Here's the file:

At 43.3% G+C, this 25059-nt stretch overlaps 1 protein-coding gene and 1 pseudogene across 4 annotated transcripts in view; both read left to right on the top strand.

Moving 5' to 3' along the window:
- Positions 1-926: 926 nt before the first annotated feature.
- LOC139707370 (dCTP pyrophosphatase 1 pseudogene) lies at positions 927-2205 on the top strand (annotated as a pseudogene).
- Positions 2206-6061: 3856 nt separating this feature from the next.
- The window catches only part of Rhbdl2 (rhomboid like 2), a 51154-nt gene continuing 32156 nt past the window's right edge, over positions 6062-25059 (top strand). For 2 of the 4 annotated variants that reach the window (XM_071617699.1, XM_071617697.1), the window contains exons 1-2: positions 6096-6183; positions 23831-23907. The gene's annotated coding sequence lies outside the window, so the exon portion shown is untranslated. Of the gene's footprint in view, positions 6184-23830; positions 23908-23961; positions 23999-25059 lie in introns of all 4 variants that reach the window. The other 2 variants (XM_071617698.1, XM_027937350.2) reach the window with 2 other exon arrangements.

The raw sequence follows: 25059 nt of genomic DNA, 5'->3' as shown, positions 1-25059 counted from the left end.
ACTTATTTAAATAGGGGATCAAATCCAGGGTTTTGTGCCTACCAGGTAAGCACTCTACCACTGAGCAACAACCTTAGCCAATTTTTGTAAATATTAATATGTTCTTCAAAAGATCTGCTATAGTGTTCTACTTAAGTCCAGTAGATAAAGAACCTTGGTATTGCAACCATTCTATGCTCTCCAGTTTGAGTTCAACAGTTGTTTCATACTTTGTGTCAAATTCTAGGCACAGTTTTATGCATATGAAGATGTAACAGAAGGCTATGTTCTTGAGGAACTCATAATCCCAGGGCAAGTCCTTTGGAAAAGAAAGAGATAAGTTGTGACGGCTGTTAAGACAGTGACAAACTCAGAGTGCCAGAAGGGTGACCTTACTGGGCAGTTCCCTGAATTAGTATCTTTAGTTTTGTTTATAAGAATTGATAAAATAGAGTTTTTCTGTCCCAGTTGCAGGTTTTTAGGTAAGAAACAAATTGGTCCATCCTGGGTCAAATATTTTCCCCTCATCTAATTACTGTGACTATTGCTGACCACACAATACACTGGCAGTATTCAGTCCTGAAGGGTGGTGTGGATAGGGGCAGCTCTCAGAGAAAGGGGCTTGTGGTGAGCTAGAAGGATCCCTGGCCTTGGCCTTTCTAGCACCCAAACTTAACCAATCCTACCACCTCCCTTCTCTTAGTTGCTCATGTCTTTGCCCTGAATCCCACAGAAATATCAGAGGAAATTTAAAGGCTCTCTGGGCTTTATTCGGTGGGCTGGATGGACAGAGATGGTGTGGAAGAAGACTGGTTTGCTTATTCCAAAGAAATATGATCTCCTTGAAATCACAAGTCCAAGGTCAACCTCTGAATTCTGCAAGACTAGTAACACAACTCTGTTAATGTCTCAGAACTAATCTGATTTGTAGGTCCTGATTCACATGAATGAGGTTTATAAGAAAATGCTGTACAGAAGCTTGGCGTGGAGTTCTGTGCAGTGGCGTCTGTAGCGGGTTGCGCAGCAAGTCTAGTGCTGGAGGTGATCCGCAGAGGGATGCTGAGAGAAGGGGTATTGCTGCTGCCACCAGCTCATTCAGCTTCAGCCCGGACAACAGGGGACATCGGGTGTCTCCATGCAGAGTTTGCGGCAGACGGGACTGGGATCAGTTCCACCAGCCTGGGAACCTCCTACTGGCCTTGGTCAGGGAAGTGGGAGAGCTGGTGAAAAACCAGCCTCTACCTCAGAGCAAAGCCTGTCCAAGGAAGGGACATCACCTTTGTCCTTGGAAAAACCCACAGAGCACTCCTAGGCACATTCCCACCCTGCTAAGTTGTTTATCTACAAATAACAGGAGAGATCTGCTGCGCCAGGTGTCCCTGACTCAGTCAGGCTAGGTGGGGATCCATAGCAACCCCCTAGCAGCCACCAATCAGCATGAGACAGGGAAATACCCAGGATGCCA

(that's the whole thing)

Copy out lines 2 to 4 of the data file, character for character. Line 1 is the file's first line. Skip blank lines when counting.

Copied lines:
Moving 5' to 3' along the window:
- Positions 1-926: 926 nt before the first annotated feature.
- LOC139707370 (dCTP pyrophosphatase 1 pseudogene) lies at positions 927-2205 on the top strand (annotated as a pseudogene).